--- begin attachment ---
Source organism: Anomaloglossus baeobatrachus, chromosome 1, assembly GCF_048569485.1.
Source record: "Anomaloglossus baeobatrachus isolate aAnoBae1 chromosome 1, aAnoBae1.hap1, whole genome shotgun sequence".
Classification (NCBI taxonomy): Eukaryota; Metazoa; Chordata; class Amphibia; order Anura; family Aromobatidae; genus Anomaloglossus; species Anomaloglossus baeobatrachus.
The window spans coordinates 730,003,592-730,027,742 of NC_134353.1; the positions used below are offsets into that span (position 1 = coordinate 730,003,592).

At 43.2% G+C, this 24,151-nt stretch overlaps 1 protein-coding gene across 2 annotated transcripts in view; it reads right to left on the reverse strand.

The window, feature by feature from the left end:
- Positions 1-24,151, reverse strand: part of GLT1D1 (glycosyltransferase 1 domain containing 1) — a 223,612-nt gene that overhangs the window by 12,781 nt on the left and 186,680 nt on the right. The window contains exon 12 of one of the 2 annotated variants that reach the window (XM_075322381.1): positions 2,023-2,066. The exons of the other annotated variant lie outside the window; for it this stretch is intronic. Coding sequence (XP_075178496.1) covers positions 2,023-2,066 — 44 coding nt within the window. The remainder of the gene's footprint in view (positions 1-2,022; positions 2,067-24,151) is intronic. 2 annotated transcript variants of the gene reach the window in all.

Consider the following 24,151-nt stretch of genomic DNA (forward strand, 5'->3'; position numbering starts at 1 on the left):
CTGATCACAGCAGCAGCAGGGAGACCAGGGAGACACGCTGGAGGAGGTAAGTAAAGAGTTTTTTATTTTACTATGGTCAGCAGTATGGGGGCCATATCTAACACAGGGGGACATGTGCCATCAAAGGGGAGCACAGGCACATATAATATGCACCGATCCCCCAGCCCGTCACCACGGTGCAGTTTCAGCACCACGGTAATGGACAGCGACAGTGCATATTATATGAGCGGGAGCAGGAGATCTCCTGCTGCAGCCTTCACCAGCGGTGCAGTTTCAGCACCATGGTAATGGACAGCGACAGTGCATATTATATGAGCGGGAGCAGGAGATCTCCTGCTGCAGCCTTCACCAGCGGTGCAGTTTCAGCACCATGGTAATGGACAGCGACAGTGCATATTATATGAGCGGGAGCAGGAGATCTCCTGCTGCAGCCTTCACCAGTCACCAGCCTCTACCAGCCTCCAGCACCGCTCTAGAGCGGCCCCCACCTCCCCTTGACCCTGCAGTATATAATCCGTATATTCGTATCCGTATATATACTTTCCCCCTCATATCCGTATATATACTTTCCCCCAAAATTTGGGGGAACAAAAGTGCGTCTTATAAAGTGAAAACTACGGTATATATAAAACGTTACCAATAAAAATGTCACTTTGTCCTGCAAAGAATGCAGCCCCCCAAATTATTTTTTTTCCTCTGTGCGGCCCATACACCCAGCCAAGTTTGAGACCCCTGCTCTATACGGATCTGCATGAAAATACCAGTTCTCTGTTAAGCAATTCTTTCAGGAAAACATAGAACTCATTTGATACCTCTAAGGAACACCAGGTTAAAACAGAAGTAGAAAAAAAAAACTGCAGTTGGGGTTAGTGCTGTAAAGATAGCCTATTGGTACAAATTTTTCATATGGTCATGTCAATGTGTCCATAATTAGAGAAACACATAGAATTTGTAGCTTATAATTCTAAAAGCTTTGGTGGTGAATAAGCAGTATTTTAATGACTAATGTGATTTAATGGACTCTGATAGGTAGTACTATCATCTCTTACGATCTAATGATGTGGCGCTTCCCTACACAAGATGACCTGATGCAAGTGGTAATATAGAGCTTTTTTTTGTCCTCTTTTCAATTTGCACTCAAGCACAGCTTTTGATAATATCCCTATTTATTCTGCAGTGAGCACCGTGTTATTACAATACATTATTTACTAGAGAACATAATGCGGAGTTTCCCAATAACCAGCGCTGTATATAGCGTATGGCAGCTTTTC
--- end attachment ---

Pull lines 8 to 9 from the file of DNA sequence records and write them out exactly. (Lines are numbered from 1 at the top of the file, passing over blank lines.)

Consider the following 24,151-nt stretch of genomic DNA (forward strand, 5'->3'; position numbering starts at 1 on the left):
CTGATCACAGCAGCAGCAGGGAGACCAGGGAGACACGCTGGAGGAGGTAAGTAAAGAGTTTTTTATTTTACTATGGTCAGCAGTATGGGGGCCATATCTAACACAGGGGGACATGTGCCATCAAAGGGGAGCACAGGCACATATAATATGCACCGATCCCCCAGCCCGTCACCACGGTGCAGTTTCAGCACCACGGTAATGGACAGCGACAGTGCATATTATATGAGCGGGAGCAGGAGATCTCCTGCTGCAGCCTTCACCAGCGGTGCAGTTTCAGCACCATGGTAATGGACAGCGACAGTGCATATTATATGAGCGGGAGCAGGAGATCTCCTGCTGCAGCCTTCACCAGCGGTGCAGTTTCAGCACCATGGTAATGGACAGCGACAGTGCATATTATATGAGCGGGAGCAGGAGATCTCCTGCTGCAGCCTTCACCAGTCACCAGCCTCTACCAGCCTCCAGCACCGCTCTAGAGCGGCCCCCACCTCCCCTTGACCCTGCAGTATATAATCCGTATATTCGTATCCGTATATATACTTTCCCCCTCATATCCGTATATATACTTTCCCCCAAAATTTGGGGGAACAAAAGTGCGTCTTATAAAGTGAAAACTACGGTATATATAAAACGTTACCAATAAAAATGTCACTTTGTCCTGCAAAGAATGCAGCCCCCCAAATTATTTTTTTTCCTCTGTGCGGCCCATACACCCAGCCAAGTTTGAGACCCCTGCTCTATACGGATCTGCATGAAAATACCAGTTCTCTGTTAAGCAATTCTTTCAGGAAAACATAGAACTCATTTGATACCTCTAAGGAACACCAGGTTAAAACAGAAGTAGAAAAAAAAAACTGCAGTTGGGGTTAGTGCTGTAAAGATAGCCTATTGGTACAAATTTTTCATATGGTCATGTCAATGTGTCCATAATTAGAGAAACACATAGAATTTGTAGCTTATAATTCTAAAAGCTTTGGTGGTGAATAAGCAGTATTTTAATGACTAATGTGATTTAATGGACTCTGATAGGTAGTACTATCATCTCTTACGATCTAATGATGTGGCGCTTCCCTACACAAGATGACCTGATGCAAGTGGTAATATAGAGCTTTTTTTTGTCCTCTTTTCAATTTGCACTCAAGCACAGCTTTTGATAATATCCCTATTTATTCTGCAGTGAGCACCGTGTTATTACAATACATTATTTACTAGAGAACATAATGCGGAGTTTCCCAATAACCAGCGCTGTATATAGCGTATGGCAGCTTTTC